[I've been reading a biography of Charles Olson, certainly the largest figure in American poetics since Pound and Williams, mentor to Creeley and others of the Black Mountain group, author of the Maximus poems, etc. (He's said to have been the first to use the word "postmodern", incidentally.)
Olson wrote a manifesto called Projective Verse, from which I quote some portions. It offers us many challenges.]
(1) A poem is energy transferred from where the poet got it (he will have some several causations), by way of the poem itself to, all the way over to, the reader. . . . the poem itself must, at all points, be a high energy-construct and, at all points, an energy-discharge. So: how is the poet to accomplish same energy, how is he, what is the process by which a poet get in, at all points energy at least the equivalent of the energy which propelled him in the first place, yet an energy which is peculiar to verse alone and which will be, obviously, also different from the energy which the reader, because he is a third term, will take away?
This is the problem which any poet who departs from closed form is specially confronted by. And it involves a whole series of new recognitions. From the moment he ventures into FIELD COMPOSITION--puts himself in the open--he can go by no track other than the one the poem under hand declares, for itself. Thus he has to behave, and be, instant by instant, aware. . . .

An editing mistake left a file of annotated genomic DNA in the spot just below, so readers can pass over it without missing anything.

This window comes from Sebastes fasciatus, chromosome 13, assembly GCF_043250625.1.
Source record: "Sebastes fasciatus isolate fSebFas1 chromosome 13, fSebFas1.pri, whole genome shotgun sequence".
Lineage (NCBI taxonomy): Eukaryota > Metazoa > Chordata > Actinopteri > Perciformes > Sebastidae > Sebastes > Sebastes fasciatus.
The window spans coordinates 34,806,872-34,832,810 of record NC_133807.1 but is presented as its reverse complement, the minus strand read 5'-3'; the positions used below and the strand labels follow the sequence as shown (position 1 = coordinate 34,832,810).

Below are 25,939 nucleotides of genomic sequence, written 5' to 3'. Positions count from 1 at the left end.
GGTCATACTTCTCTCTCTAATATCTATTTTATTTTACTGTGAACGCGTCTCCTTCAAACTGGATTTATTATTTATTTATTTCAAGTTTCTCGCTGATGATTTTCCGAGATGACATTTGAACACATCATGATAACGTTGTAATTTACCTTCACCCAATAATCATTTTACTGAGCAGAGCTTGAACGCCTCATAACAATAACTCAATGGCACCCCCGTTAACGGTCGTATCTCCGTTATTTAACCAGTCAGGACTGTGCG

(2) . . . the principle, the law which presides conspicuously over such composition, and, when obeyed, is the reason why a projective poem can come into being. It is this: FORM IS NEVER MORE THAN AN EXTENSION OF CONTENT. (Or so it got phrased by one, R. Creeley, and it makes absolute sense to me, with this possible corollary, that right form, in any given poem, is the only and exclusively possible extension of content under hand.)
(3) Now (3) the process of the thing, how the principle can be made so to shape the energies that the form is accomplished. And I think it can be boiled down to one statement (first pounded into my head by Edward Dahlberg): ONE PERCEPTION MUST IMMEDIATELY AND DIRECTLY LEAD TO A FURTHER PERCEPTION.